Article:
Video_3_Short-Term Fever-Range Hyperthermia Accelerates NETosis and Reduces Pro-inflammatory Cytokine Secretion by Human Neutrophils.AVI (12.47 MB)

Video_3_Short-Term Fever-Range Hyperthermia Accelerates NETosis and Reduces Pro-inflammatory Cytokine Secretion by Human Neutrophils.AVI

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posted on 18.10.2019 by Irene A. Keitelman, Florencia Sabbione, Carolina M. Shiromizu, Constanza Giai, Federico Fuentes, David Rosso, Camila Ledo, Maximiliano Miglio Rodriguez, Mauricio Guzman, Jorge R. Geffner, Jeremías Galletti, Carolina Jancic, Marisa I. Gómez, Analía S. Trevani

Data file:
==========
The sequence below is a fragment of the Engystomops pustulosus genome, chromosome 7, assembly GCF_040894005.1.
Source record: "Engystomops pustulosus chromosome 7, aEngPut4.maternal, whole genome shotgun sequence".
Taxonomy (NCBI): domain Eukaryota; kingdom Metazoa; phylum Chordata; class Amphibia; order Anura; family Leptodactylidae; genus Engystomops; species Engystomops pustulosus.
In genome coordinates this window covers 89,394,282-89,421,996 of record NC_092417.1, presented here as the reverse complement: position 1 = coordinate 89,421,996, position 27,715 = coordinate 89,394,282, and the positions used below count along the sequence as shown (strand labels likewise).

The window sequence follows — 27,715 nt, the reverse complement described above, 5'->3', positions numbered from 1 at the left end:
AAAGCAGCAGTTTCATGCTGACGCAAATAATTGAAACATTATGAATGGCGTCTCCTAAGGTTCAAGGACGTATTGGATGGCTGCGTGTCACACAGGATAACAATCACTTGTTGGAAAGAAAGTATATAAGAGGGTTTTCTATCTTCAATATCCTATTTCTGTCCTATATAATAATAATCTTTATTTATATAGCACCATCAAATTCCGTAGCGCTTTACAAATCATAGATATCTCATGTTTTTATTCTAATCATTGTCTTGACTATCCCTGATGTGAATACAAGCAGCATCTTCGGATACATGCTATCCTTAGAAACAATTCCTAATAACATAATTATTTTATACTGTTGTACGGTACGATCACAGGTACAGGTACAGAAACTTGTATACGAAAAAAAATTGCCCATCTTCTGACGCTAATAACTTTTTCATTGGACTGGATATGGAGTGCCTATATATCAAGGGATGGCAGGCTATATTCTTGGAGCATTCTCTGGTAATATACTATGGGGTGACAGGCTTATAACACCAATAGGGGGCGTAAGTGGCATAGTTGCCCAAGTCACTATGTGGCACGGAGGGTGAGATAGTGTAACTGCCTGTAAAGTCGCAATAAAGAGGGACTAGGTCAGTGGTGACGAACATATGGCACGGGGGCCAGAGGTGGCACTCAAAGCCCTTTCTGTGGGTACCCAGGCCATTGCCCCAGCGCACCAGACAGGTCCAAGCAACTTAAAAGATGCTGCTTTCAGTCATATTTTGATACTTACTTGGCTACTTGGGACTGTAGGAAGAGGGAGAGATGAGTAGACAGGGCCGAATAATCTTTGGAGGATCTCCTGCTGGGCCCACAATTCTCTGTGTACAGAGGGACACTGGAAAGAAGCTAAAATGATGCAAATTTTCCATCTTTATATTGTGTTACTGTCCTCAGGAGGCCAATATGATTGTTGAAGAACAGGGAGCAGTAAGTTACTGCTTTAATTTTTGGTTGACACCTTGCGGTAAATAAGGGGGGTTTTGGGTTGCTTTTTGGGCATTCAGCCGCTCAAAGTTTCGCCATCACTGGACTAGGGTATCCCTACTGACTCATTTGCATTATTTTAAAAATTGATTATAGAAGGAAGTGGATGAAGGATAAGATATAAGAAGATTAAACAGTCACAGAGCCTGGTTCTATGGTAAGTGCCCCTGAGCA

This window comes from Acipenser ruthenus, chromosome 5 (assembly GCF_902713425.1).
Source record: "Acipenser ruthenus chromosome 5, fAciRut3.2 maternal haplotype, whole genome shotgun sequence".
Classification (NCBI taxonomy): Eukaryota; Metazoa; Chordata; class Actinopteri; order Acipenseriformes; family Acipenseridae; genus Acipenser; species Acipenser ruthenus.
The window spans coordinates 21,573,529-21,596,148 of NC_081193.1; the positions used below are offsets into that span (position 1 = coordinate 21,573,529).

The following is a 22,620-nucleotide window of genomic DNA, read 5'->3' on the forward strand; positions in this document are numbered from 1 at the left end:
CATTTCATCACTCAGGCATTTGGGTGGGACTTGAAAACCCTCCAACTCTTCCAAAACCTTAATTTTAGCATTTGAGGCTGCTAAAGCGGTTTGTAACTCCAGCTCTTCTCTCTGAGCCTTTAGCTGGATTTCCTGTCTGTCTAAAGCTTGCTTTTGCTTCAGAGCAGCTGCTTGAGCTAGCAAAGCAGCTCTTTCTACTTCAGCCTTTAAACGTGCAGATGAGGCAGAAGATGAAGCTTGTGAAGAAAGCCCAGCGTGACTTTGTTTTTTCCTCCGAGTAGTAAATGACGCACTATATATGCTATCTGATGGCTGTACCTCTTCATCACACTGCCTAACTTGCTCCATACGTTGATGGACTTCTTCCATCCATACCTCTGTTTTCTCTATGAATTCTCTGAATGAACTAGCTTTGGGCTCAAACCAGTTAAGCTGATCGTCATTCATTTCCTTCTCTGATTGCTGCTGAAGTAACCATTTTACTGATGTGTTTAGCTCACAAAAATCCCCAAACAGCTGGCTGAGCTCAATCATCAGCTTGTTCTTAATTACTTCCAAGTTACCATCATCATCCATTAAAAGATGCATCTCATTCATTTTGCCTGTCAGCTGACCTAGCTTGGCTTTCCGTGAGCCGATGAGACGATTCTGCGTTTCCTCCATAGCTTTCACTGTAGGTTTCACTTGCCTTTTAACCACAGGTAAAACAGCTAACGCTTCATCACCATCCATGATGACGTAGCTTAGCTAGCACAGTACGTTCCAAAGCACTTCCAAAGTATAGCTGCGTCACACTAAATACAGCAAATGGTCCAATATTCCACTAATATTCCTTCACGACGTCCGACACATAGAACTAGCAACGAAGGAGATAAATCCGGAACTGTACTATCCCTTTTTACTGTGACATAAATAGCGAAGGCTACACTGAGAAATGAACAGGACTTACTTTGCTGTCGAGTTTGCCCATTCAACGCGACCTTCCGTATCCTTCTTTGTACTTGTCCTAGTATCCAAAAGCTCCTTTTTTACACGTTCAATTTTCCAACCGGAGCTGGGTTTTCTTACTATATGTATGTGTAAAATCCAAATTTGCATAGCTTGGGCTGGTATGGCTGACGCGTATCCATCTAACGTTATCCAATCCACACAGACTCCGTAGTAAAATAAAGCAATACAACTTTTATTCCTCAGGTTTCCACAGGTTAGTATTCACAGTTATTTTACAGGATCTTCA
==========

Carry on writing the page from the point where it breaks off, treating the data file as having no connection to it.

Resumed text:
Fever is a hallmark of infections and inflammatory diseases, represented by an increase of 1–4°C in core body temperature. Fever-range hyperthermia (FRH) has been shown to increase neutrophil recruitment to local sites of infection. Here, we evaluated the impact of a short period (1 h) of FRH (STFRH) on pro-inflammatory and bactericidal human neutrophil functions. STFRH did not affect neutrophil spontaneous apoptosis but reverted the lipopolysaccharide (LPS)-induced anti-apoptotic effect compared with that under normothermic conditions. Furthermore, STFRH accelerated phorbol myristate acetate (PMA)-induced NETosis evaluated either by the nuclear DNA decondensation at 2 h post-stimulation or by the increase in extracellular DNA that colocalized with myeloperoxidase (MPO) at 4 h post-stimulation. Increased NETosis upon STFRH was associated with an increase in reactive oxygen species (ROS) production but not in autophagy levels. STFRH also increased NETosis in response to Pseudomonas aeruginosa challenge but moderately reduced its phagocytosis. However, these STFRH-induced effects did not influence the ability of neutrophils to kill bacteria after 4 h of co-culture. STFRH also significantly reduced neutrophil capacity to release the pro-inflammatory cytokines chemokine (C-X-C motif) ligand 8/interleukin 8 (CXCL8/IL-8) and IL-1β in response to LPS and P. aeruginosa challenge. Altogether, these results indicate that a short and mild hyperthermal period is enough to modulate neutrophil responses to bacterial encounter. They also suggest that fever spikes during bacterial infections might lead neutrophils to trigger an emergency response promoting neutrophil extracellular trap (NET) formation to ensnare bacteria in order to wall off the infection and to reduce their release of pro-inflammatory cytokines in order to limit the inflammatory response.

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